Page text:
Anderson, L.M., and Schroeder, H. W. 1983. Application of wildland scenic assessment methods to the urban landscape.

Schirpke, U., Tasser, E., and Tappeiner, U. 2013. Predicting scenic beauty of mountain regions.

Visual Impact Assessment

Scenic degradation was a significant driver behind the public interest in protecting the environment during the 1960s and 1970s; in the U.S., the National Environmental Policy Act solidified the consideration of visual impacts among other environmental impacts arising from federal actions. The three selected articles concern wind energy development, which is used to typify the complexities associated with visual impact assessment.

Thayer, R. L., and Freeman, C. M. 1987. Altamont: Public perceptions of a wind energy landscape.

Maehr, A M., Watts, G. R., Hanratty, J., and Talmi, D. 0215. Emotional response to images of wind turbines: A psychophysiological study of their visual impact on the landscape.

Yu, T., Behm, H., Bill, R., and Kang, J. 2017. Audio-visual perception of new wind parks.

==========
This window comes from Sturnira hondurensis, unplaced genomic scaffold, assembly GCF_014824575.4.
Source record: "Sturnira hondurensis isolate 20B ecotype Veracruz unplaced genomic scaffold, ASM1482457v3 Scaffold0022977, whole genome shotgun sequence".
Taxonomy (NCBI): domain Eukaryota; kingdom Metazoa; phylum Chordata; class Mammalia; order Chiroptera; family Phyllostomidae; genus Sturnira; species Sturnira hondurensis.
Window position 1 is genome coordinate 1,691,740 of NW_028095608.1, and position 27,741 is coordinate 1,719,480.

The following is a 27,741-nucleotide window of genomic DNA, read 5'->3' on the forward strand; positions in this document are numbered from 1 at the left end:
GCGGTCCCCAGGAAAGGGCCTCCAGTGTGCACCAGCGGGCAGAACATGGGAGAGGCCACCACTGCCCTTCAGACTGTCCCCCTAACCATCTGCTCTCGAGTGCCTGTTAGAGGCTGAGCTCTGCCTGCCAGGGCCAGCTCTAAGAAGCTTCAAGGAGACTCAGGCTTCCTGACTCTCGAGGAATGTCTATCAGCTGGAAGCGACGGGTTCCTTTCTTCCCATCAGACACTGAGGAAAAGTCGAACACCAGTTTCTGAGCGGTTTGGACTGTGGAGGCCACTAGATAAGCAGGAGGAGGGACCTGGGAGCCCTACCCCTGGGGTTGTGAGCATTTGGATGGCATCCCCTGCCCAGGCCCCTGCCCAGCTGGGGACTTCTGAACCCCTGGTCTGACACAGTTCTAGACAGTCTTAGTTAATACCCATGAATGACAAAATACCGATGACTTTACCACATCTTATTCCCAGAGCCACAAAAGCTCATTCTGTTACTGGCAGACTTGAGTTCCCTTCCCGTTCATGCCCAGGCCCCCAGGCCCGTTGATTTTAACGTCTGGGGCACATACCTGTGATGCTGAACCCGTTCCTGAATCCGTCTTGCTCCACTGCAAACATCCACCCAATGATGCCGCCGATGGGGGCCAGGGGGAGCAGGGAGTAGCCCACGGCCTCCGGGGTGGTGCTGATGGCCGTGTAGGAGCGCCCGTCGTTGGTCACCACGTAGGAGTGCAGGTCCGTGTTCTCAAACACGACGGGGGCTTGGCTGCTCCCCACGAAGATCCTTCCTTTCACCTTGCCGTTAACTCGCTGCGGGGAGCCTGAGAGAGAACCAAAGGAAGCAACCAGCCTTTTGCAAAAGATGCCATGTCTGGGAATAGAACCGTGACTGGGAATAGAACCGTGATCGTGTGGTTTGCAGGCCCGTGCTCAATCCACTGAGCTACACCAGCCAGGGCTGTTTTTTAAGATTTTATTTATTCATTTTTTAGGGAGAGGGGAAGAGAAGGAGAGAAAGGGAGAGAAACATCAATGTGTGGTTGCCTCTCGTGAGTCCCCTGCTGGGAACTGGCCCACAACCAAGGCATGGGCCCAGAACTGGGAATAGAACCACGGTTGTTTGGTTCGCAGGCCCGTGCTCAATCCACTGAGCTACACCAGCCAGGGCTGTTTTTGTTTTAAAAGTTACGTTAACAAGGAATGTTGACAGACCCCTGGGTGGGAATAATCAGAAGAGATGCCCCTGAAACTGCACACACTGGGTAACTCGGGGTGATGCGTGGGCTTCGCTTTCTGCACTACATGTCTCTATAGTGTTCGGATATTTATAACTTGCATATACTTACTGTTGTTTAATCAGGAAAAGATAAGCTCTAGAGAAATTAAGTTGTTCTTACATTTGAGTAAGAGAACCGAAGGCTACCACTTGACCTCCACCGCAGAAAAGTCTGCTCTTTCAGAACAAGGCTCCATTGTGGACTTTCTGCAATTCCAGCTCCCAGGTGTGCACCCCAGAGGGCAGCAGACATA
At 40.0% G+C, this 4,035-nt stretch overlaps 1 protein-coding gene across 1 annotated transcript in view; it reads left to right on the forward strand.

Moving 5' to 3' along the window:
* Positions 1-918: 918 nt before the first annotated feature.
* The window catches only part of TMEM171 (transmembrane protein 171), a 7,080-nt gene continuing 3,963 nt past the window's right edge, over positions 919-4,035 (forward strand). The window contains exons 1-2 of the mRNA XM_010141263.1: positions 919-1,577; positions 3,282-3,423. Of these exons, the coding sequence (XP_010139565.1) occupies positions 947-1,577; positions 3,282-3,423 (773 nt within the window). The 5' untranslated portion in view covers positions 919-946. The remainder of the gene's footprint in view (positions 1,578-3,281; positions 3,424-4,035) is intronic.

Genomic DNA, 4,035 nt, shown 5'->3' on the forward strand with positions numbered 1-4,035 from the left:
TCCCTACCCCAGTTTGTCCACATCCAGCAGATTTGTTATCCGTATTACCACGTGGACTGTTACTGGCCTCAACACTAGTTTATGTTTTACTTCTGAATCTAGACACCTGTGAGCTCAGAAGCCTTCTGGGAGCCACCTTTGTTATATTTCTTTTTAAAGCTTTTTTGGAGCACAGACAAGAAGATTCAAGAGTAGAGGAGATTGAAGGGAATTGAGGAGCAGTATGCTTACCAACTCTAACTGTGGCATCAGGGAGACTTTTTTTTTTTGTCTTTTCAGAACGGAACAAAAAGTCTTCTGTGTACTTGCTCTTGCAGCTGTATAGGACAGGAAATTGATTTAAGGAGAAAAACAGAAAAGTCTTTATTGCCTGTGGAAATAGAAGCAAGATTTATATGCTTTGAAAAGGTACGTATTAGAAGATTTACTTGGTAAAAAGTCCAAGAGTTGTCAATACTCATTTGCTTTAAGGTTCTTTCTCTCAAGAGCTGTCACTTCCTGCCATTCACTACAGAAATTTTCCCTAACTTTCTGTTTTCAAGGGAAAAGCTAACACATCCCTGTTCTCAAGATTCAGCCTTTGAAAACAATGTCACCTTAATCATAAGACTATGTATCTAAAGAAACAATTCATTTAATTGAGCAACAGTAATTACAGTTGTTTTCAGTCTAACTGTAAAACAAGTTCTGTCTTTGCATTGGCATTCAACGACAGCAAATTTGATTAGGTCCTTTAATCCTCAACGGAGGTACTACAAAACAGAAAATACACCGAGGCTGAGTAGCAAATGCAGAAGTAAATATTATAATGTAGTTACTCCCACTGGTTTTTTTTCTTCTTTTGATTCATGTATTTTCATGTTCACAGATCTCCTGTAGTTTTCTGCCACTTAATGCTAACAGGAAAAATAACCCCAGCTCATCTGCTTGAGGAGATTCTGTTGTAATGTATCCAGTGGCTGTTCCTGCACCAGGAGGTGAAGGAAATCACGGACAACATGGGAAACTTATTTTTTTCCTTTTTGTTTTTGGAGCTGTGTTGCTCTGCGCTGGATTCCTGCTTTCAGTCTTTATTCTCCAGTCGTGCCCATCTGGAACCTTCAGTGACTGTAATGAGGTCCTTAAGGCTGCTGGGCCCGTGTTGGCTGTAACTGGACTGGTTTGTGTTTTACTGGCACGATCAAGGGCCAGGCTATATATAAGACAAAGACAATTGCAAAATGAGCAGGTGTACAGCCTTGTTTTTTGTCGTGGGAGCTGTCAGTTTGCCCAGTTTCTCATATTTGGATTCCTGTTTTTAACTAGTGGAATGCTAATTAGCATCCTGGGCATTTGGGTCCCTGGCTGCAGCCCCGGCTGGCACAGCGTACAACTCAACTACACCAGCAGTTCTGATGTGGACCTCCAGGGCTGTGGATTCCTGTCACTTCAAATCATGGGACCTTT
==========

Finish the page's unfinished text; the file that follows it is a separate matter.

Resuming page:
Extending Dimensionality of Assessments

While the emphasis has been on protecting scenery, there is a growing awareness that there are other important ways in which people perceive and value landscapes. The three selected articles discuss the effects of noise as a complementary perception, and the restorative value of green space as another important landscape quality.

Jiang, L., and Kang, J. 2016. Effect of traffic noise on perceived visual impact of motorway traffic.

Grahn, P., and Stigsdotter, U. K. 2010. The relation between perceived sensory dimensions of urban green space and stress restoration.

Hoyle, H., Hitchmough, J., and Jorgensen, A. 2017. All about the ‘wow factor’? The relationships between aesthetics, restorative effect and perceived biodiversity in designed urban planting.